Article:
ALL USERS VOTE: Enable Eye Tracking!

I know the Lume Pad has all the hardware needed for Eye Tracking.

I think its a must feature. I have the patience to look for the sweet spot because yes the Lume Pad suffers from that but when I want to give it to a new person with zero knowledge of 3D I have to couch them how to look at the screen and 80% they will say “my eyes hurt”.

*Eye tracking is for single person viewing? Yes! Perfect, I hand anybody the tablet and feel good they are seeing 3D and NOT double images then they start to swing the tablet left to right like the photo is a GIF or something saying that famous Lume Pad phrase “my eyes hurt”

So everybody flood this forum till we get this feature.

IF A LUME PAD employee does not respond and make this feature happen happen. There is no hope in this company :slight_smile: for real.

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I am not a Staff member of Leia, but I know for sure that everyones IPD ist different, that could eventually be taken Care of with eye Tracking, but as far as I know only in strictly controlled Media, since the Source, distance to the object, and therefore the Parallax of the individual Pictures or Video Clips are from many different sources this is probably not possible for all the Media that’s available right now.

I think setting the Parallax Slider manually shouldnt be a problem. Also a lot of the Media has way too big Parallax to be viewed comfortably, but that’s in the Hands of the Creators more than anything Else.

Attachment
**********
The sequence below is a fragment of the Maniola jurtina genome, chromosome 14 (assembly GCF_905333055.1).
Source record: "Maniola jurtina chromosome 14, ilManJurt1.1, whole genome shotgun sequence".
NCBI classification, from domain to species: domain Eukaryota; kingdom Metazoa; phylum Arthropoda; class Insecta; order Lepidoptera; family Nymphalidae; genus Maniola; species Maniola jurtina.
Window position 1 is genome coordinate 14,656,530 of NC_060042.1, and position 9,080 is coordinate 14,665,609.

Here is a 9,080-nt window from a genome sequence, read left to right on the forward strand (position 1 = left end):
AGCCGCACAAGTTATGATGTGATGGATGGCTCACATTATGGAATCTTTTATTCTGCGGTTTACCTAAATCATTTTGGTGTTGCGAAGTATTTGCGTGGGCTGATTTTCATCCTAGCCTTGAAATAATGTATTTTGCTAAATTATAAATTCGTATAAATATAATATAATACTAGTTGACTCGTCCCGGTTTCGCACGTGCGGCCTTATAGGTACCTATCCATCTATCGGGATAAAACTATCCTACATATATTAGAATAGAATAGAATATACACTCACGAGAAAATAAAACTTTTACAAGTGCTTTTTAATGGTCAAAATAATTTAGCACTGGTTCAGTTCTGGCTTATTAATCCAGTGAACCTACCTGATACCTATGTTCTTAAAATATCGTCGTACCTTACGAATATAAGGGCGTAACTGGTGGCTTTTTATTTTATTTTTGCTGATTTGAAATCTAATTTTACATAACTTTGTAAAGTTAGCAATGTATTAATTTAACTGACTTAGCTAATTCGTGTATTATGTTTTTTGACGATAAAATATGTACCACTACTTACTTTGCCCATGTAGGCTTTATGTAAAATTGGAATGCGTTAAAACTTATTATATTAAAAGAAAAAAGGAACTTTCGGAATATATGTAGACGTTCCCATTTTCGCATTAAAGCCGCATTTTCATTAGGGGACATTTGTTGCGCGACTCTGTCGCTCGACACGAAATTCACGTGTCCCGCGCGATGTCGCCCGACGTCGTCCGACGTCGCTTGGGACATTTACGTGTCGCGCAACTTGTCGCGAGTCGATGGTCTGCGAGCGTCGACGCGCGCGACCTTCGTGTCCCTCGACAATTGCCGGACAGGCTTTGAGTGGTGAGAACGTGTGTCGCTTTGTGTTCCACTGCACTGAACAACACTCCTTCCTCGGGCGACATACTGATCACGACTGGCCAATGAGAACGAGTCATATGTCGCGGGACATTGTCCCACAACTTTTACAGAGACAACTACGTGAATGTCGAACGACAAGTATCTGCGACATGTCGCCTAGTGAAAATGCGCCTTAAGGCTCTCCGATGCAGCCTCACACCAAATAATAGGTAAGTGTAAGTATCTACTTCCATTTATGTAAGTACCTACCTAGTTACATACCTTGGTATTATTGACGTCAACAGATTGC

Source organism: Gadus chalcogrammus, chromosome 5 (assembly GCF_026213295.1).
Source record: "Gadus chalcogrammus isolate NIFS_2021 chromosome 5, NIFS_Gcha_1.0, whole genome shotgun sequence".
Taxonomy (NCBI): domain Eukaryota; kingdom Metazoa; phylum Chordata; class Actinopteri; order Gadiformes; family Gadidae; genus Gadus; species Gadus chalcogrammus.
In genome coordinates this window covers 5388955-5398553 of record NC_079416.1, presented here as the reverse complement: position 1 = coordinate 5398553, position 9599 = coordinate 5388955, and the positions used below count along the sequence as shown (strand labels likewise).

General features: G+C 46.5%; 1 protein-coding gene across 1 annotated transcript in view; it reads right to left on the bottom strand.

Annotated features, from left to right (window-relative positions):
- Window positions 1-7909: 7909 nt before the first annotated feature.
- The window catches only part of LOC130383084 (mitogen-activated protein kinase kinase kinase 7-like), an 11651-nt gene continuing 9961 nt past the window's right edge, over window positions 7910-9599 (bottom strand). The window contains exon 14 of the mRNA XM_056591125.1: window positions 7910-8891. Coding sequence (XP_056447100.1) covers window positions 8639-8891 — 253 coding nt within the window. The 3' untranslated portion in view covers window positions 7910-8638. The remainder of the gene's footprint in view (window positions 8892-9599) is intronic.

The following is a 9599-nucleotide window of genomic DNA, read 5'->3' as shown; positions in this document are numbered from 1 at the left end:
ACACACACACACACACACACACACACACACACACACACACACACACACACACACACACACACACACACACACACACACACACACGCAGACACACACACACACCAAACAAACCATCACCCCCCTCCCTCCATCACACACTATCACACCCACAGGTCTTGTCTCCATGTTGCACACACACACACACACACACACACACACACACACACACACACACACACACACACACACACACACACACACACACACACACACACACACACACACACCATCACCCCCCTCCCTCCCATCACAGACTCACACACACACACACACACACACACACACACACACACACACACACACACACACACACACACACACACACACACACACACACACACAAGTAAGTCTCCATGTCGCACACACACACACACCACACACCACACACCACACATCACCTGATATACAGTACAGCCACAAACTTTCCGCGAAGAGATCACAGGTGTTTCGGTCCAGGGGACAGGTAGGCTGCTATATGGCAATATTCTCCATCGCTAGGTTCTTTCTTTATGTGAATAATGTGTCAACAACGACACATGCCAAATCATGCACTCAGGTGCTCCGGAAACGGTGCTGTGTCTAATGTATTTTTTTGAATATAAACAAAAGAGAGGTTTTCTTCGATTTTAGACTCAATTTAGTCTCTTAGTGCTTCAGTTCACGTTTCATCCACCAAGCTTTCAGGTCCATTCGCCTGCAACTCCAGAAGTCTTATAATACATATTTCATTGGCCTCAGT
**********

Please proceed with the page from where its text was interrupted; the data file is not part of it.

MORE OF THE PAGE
Go search for Parallax and Viewing Distances, there are spreadsheets for creating 3d Content that are true since the beginning of 3d Content over 100Years ago and continue to be.

You will never be able to do a great Closeup with a Fuji W3d without the macro attachment for example.

If You take these measures while creating Content You should be fine with any Viewing Option available.
Bad Media looks bad on any device, no matter which one.

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Hey @adigital,

We have a partner SDK to enable eye tracking using the ToF sensor in apps, but for a variety of reasons (performance and heat are big ones) we can’t enable it system-wide.

The Lume Pad has a much wider sweet spot than the vast majority of autostereoscopic devices. It has the absolute widest viewing angle of any 3D tablet.

We’ve demo’d Lume pad to thousands of people at our office, in person, and at conferences and people always comment on how comfortable it is compared to other 3D they’ve tried. The only people who mention any sort of eye discomfort are people who have had issues with other 3D tech like RealD 3D in movies and VR headsets (I always make sure to ask and always hear the same thing). Adding eye-tracking will not resolve people’s optometric health issues in the vast majority of scenarios.

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Thank you @Nima for your reply.

Do you think a photo only beta app would come out soon for eye tracking? Maybe photos only is less taxing than video? Are there other plans for the TOF sensor on the Lume Pad?

I like the Lume Pad. 4V mode does make 3D more comfortable. A note that 4v does weird stuff to some of my SBS photos like raise some areas from flat grass for example, any news on better depth maps generated from imported SBS to 4v mode?
The SBS photos I import are good 3D I know because they look fantastic on my Sony 3D TV. Most of them are from the Fujifilm w3.

Trust me all the people I gave it to do not have heath issues. Is there a recommend distance to view?

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Hey @adigital,

I don’t know of any app like that, but your feedback has been heard.